“It changes their life. The thing is they learn to depend upon the dog. They know this dog is going to let them know when something happens. Think of it as another tool to help him survive,” she said. “(Phillips has) got all the want to make it happen.”
The dog will be trained to detect when Phillips’ PTSD is starting to kick in through changes in his blood chemistry, Whitliff said.
“The dog will pick up on it before he shows any type of symptoms and the dog will start to be a pest. ... When that starts to come, he can hone in on the dog, and start to calm down. Not that it’s going to stop things from happening, but it will make it tolerable. It will get him way before this outburst even happens,” she said.
The dog can also learn to be a buffer for Phillips in crowds and to wake him from nightmares, but the effectiveness and training standards of these mental health service dogs is still under question.
“Right now, under the (American Disability Act), it has been causing some issues because psychiatry dogs, basically PTSD dogs, there’s almost a gray area. It’s not super definitive,” Whitliff said.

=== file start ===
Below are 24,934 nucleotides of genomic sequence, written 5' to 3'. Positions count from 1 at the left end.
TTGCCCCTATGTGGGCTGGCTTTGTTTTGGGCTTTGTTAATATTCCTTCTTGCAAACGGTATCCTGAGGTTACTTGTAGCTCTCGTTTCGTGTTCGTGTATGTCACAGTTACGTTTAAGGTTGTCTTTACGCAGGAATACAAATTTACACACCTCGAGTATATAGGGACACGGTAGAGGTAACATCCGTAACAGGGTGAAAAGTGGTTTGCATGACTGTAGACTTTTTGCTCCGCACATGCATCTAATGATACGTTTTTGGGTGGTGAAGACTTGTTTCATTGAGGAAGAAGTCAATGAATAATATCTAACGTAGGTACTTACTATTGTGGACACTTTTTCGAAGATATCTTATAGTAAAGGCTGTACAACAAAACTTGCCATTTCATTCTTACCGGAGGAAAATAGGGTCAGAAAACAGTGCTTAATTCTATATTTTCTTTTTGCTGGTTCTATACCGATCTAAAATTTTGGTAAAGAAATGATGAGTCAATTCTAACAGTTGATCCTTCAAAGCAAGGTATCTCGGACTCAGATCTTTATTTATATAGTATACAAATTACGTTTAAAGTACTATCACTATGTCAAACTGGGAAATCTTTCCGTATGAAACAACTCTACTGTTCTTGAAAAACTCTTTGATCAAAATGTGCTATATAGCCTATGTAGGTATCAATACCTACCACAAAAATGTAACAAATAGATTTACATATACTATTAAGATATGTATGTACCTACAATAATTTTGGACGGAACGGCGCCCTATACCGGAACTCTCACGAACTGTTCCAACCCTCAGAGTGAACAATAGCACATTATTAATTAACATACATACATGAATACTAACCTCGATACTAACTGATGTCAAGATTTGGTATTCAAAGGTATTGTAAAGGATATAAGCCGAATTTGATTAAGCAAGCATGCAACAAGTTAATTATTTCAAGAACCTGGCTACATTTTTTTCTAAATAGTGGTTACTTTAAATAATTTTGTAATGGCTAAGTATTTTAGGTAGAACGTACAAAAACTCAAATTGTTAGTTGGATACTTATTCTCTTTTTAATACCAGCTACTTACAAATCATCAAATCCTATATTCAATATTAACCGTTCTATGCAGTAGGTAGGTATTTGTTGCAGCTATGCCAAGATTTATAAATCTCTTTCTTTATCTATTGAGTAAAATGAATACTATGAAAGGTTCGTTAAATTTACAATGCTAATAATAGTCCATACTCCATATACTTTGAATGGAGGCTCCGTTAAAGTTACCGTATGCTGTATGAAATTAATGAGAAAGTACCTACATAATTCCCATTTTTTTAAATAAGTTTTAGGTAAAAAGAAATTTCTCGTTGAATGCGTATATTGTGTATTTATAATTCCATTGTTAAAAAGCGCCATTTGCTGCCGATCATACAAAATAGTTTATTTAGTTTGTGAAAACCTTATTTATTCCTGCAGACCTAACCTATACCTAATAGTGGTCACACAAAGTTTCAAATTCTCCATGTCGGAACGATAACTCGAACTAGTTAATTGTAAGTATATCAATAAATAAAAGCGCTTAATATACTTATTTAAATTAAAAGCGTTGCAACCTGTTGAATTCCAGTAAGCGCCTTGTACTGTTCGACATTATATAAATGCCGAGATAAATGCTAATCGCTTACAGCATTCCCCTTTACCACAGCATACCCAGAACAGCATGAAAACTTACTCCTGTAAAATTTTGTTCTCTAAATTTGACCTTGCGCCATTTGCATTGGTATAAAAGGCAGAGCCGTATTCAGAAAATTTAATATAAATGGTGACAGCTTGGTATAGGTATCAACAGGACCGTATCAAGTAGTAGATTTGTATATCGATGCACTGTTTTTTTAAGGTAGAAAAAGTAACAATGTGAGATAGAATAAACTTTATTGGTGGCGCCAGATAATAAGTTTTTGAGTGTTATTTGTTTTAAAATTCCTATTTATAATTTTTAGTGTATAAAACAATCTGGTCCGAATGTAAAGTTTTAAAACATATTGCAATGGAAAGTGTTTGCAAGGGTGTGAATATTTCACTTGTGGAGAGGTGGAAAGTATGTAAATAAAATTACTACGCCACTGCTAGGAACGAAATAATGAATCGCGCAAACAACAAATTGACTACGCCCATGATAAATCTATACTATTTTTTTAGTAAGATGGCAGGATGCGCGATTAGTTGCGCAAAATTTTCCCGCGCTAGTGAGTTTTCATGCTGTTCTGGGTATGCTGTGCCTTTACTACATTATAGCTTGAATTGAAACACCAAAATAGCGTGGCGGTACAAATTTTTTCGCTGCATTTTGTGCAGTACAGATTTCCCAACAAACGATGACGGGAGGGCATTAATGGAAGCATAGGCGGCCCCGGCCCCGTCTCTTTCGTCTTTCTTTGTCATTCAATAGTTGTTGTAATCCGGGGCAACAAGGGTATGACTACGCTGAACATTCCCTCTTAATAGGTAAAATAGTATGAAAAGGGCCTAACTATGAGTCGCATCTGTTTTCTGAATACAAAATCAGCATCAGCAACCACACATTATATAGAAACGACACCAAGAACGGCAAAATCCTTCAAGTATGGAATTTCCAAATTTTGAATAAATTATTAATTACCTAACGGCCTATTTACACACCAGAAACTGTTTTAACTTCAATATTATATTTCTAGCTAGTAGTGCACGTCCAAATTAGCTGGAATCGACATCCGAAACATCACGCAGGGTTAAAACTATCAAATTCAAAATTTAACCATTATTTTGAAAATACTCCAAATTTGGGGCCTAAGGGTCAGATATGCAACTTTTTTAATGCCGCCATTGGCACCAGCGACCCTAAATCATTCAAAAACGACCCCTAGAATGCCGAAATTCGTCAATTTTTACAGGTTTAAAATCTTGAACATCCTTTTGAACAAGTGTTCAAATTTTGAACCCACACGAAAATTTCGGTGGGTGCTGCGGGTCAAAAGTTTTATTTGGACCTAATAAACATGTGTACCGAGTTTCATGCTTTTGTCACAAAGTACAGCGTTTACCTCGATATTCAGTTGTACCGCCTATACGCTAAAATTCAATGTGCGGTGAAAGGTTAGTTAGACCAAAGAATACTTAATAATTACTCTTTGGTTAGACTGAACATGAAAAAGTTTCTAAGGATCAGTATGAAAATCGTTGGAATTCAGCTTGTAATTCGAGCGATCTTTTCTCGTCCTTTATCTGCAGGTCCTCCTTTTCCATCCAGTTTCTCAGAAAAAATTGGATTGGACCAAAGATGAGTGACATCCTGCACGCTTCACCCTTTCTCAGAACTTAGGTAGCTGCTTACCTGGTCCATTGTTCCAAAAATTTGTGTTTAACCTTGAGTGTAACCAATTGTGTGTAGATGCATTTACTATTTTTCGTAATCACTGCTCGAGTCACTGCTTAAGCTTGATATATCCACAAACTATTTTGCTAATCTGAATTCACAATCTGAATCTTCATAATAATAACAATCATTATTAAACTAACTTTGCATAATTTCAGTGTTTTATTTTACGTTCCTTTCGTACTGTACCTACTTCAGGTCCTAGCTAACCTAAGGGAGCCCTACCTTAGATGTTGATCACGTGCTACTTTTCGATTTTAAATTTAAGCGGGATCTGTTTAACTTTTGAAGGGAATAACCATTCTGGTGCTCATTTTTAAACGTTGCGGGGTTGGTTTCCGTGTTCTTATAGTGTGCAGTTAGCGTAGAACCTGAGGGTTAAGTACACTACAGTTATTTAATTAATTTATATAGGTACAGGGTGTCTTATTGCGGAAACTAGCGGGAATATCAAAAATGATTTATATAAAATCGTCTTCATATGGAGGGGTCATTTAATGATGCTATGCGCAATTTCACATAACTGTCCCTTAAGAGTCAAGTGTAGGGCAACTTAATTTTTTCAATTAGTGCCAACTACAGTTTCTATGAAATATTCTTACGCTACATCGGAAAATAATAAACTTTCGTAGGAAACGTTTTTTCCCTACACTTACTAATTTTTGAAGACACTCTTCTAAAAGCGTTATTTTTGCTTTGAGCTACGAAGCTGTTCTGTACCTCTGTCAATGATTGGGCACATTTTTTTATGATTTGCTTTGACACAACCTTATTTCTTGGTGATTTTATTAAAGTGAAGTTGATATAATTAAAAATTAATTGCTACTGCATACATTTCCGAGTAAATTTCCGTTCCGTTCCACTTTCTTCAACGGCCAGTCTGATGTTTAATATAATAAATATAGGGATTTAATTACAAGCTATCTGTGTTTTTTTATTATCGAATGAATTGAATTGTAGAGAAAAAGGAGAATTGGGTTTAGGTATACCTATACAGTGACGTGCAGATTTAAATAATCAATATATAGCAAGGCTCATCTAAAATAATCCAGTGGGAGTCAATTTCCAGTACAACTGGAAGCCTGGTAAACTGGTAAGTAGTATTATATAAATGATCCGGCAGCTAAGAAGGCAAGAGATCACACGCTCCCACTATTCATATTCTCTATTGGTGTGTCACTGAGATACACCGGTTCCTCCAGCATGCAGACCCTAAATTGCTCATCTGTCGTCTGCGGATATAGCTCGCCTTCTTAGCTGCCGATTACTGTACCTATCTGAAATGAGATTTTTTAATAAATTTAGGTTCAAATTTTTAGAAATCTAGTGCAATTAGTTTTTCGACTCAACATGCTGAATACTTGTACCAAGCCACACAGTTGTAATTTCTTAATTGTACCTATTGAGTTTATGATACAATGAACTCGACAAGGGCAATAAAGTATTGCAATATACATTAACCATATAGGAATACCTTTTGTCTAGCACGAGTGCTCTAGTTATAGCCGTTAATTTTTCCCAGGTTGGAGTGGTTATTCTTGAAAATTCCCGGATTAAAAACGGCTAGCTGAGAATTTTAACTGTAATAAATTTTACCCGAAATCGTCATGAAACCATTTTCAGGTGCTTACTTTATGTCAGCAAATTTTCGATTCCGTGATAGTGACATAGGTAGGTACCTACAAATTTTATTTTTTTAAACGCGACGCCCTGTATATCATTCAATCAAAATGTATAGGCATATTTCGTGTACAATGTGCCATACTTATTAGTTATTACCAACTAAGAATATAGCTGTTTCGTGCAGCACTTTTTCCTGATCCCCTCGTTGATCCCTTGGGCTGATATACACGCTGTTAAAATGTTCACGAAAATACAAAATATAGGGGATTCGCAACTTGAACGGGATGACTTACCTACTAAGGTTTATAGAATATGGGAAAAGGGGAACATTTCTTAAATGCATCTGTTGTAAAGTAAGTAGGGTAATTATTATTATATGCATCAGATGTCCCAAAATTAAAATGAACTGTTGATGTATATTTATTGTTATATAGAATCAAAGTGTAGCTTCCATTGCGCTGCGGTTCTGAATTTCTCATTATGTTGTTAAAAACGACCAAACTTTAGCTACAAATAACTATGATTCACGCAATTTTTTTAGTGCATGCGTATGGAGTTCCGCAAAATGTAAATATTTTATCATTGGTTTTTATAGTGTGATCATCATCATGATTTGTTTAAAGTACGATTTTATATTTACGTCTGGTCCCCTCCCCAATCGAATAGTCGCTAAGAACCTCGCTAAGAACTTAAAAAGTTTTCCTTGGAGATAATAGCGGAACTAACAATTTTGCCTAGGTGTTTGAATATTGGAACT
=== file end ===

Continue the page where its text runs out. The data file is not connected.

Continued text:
Even Assistance Dogs International — the organization from which the VA requires dog certification for veterans — doesn’t have a definitive standards for therapy service dogs, but are currently working on a draft, said Corey Hudson, North American board president.
Whitliff is licensed through the Delta Society, now known as Pet Partners, to test dogs for public access. The test involves the handler and the dog, because they are a team, she said. Those that pass are provided with a letter from Whitliff stating what the dog is capable of doing and the dog can then wear a vest.
“These animals are amazing,” Whitliff said. “They are there to be our partner and that’s it.”
After Phillips gets his own dog, he said he wants to help others who fall into this void of help.
“Every time I have a conversation, the fire grows a little bit more to help people in that void,” he said, mentioning first responders, cops, firefighters, EMS and their family members also can suffer from PTSD.
“I would like to use my deal as a template to help others,” he said.
Contact Rose L. Thayer at firstname.lastname@example.org or (254) 501-7463. Follow her on Twitter at KDHmilitary.